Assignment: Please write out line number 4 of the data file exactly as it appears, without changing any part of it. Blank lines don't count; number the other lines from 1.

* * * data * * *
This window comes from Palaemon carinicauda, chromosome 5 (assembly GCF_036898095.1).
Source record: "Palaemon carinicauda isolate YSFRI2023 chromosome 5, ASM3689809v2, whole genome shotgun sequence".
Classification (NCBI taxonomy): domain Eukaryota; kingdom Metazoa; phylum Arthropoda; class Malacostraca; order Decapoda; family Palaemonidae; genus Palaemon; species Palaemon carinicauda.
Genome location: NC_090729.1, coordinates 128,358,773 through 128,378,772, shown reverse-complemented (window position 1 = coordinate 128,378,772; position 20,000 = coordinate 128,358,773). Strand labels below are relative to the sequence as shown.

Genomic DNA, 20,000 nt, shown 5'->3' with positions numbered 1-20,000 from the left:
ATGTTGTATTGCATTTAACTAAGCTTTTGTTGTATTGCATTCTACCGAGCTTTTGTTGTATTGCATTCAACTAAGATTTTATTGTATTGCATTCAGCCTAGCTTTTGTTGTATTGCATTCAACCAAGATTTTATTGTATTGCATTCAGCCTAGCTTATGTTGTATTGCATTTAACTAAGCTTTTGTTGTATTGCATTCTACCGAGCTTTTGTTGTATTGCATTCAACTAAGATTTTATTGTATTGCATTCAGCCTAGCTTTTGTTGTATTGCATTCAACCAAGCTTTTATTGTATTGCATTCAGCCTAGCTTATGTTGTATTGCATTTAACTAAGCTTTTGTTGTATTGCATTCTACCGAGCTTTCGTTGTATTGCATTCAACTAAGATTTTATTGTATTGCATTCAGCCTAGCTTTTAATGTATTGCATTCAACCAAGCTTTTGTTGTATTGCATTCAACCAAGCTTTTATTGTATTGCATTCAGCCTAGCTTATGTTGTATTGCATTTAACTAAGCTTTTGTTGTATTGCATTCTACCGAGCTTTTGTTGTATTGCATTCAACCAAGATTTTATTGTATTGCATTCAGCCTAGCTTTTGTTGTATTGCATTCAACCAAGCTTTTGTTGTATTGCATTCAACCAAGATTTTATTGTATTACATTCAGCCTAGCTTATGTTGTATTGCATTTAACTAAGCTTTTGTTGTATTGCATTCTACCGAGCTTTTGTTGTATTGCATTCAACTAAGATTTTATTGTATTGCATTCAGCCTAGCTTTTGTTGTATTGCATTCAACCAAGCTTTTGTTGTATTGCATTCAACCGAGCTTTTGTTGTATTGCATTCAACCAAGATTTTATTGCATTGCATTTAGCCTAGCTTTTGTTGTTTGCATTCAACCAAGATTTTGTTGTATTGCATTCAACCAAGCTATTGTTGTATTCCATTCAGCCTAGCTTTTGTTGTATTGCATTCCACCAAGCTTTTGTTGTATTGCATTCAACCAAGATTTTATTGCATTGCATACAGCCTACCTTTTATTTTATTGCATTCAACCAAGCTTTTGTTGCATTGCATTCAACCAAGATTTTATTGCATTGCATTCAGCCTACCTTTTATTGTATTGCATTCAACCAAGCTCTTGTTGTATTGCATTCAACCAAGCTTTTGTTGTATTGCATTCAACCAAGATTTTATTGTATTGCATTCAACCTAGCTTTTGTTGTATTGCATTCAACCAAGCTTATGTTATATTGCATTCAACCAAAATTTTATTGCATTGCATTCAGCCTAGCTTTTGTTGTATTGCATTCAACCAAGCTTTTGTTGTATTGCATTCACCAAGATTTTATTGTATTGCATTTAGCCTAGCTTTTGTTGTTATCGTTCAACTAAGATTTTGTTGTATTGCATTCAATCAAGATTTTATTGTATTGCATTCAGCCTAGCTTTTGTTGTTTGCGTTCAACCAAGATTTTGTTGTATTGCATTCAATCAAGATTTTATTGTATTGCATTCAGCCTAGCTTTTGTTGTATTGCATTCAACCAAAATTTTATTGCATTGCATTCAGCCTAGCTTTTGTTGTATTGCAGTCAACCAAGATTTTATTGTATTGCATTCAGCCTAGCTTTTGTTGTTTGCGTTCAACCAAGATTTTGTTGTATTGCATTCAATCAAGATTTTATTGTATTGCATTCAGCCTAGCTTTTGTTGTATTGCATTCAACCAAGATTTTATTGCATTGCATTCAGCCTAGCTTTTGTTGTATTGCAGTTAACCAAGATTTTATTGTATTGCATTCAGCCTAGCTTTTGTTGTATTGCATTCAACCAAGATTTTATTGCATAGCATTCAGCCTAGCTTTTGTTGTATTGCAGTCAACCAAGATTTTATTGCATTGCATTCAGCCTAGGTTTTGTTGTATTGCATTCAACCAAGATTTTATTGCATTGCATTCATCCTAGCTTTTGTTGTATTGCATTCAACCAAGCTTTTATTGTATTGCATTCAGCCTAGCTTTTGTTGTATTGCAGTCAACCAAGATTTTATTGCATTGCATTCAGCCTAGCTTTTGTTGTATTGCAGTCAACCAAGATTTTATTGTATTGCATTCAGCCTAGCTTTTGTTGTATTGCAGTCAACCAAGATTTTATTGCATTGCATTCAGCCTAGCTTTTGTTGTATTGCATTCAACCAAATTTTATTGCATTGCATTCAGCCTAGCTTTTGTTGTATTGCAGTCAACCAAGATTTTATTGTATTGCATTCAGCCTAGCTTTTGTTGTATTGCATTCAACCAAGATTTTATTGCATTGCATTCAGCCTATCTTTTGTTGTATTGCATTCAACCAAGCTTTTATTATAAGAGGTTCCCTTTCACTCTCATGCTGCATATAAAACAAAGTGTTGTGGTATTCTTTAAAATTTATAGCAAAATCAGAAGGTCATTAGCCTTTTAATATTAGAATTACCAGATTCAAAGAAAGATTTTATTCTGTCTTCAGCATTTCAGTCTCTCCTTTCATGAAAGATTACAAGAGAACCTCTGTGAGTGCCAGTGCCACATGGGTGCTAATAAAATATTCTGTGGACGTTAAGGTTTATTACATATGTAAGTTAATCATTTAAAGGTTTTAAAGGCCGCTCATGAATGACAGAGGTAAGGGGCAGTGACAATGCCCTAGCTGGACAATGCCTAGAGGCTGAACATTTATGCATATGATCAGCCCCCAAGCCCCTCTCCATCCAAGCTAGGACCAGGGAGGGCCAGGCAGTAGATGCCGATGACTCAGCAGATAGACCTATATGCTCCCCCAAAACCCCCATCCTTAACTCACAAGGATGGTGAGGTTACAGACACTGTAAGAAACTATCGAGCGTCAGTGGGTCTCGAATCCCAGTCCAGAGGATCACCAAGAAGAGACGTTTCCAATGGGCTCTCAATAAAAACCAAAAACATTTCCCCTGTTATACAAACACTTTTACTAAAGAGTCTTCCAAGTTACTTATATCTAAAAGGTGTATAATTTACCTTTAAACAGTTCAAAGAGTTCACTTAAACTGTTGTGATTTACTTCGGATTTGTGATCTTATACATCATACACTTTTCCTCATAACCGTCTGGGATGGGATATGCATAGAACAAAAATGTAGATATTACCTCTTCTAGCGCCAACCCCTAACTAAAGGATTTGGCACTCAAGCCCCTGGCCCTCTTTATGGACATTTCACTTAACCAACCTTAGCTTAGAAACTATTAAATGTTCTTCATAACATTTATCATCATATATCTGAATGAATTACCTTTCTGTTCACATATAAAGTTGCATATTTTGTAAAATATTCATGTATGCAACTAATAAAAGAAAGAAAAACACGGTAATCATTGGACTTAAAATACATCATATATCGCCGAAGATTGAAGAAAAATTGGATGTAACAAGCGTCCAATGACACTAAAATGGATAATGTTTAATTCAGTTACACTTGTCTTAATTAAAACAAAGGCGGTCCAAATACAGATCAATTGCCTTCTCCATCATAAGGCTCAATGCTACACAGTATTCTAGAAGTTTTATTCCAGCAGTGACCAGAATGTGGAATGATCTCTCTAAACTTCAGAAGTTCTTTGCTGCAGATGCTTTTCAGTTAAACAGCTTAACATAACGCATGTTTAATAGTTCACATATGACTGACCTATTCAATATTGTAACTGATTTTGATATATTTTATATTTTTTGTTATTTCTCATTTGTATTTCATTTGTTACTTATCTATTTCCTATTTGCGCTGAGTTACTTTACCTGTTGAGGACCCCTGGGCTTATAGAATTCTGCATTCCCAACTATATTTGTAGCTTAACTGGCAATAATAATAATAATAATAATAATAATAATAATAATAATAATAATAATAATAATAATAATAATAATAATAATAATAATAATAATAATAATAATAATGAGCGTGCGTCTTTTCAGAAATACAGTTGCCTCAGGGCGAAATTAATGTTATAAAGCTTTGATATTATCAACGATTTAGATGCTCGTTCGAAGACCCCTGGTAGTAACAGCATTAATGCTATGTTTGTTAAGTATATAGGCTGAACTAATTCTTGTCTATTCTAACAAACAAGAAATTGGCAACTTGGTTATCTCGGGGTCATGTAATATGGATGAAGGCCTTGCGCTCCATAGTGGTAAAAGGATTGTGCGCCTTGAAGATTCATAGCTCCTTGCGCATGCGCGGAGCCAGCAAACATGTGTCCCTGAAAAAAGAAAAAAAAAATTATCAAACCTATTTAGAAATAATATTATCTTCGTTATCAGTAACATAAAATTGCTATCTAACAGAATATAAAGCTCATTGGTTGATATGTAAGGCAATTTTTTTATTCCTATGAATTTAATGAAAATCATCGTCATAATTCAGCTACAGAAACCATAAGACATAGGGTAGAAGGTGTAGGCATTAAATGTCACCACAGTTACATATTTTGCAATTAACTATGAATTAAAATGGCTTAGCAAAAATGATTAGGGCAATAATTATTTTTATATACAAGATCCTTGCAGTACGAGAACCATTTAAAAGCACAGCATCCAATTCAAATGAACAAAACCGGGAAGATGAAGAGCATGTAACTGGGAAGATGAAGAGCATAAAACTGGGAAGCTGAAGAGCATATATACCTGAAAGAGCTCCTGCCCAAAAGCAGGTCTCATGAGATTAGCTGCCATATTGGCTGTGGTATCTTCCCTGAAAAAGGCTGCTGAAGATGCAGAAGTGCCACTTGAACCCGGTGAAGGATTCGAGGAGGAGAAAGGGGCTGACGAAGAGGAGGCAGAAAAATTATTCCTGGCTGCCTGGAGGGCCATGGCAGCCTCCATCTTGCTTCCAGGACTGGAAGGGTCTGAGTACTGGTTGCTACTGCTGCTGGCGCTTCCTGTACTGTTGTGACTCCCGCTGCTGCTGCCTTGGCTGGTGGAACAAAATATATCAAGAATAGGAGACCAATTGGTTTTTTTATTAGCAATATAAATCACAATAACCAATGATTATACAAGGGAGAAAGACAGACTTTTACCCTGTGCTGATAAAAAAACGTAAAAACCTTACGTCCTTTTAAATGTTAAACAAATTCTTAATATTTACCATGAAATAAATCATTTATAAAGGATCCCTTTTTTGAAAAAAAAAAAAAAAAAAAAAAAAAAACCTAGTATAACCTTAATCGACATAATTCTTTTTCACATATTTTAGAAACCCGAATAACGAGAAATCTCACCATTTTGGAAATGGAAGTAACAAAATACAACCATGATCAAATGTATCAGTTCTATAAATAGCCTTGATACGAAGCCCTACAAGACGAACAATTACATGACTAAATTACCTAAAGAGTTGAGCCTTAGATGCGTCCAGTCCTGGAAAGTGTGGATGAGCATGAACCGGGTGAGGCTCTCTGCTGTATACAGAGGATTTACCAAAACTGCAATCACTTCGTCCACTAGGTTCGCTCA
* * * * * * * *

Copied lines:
Genome location: NC_090729.1, coordinates 128,358,773 through 128,378,772, shown reverse-complemented (window position 1 = coordinate 128,378,772; position 20,000 = coordinate 128,358,773). Strand labels below are relative to the sequence as shown.